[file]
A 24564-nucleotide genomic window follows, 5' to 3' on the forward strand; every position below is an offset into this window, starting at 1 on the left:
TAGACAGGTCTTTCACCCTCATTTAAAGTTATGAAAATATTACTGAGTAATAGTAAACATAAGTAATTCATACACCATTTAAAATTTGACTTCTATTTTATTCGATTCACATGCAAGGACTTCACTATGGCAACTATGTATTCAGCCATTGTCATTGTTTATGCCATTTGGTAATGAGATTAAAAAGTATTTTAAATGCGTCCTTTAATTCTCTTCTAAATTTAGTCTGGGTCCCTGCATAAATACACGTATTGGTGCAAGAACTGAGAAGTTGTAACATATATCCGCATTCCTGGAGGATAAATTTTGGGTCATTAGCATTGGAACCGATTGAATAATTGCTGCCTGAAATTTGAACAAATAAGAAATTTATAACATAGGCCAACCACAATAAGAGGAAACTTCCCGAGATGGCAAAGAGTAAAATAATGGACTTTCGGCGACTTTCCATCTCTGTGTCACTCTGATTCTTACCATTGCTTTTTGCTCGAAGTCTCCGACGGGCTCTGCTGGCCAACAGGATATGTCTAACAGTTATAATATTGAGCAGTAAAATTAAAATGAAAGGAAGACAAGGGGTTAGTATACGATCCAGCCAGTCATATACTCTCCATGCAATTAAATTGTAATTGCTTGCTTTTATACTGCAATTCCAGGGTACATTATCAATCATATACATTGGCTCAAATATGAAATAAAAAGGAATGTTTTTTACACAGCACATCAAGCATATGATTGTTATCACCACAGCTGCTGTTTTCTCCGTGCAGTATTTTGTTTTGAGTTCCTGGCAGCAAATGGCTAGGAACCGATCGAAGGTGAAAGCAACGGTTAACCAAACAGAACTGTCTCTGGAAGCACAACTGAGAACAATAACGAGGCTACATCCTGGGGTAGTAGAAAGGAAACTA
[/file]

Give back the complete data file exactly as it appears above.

A 24564-nucleotide genomic window follows, 5' to 3' on the forward strand; every position below is an offset into this window, starting at 1 on the left:
TAGACAGGTCTTTCACCCTCATTTAAAGTTATGAAAATATTACTGAGTAATAGTAAACATAAGTAATTCATACACCATTTAAAATTTGACTTCTATTTTATTCGATTCACATGCAAGGACTTCACTATGGCAACTATGTATTCAGCCATTGTCATTGTTTATGCCATTTGGTAATGAGATTAAAAAGTATTTTAAATGCGTCCTTTAATTCTCTTCTAAATTTAGTCTGGGTCCCTGCATAAATACACGTATTGGTGCAAGAACTGAGAAGTTGTAACATATATCCGCATTCCTGGAGGATAAATTTTGGGTCATTAGCATTGGAACCGATTGAATAATTGCTGCCTGAAATTTGAACAAATAAGAAATTTATAACATAGGCCAACCACAATAAGAGGAAACTTCCCGAGATGGCAAAGAGTAAAATAATGGACTTTCGGCGACTTTCCATCTCTGTGTCACTCTGATTCTTACCATTGCTTTTTGCTCGAAGTCTCCGACGGGCTCTGCTGGCCAACAGGATATGTCTAACAGTTATAATATTGAGCAGTAAAATTAAAATGAAAGGAAGACAAGGGGTTAGTATACGATCCAGCCAGTCATATACTCTCCATGCAATTAAATTGTAATTGCTTGCTTTTATACTGCAATTCCAGGGTACATTATCAATCATATACATTGGCTCAAATATGAAATAAAAAGGAATGTTTTTTACACAGCACATCAAGCATATGATTGTTATCACCACAGCTGCTGTTTTCTCCGTGCAGTATTTTGTTTTGAGTTCCTGGCAGCAAATGGCTAGGAACCGATCGAAGGTGAAAGCAACGGTTAACCAAACAGAACTGTCTCTGGAAGCACAACTGAGAACAATAACGAGGCTACATCCTGGGGTAGTAGAAAGGAAACTA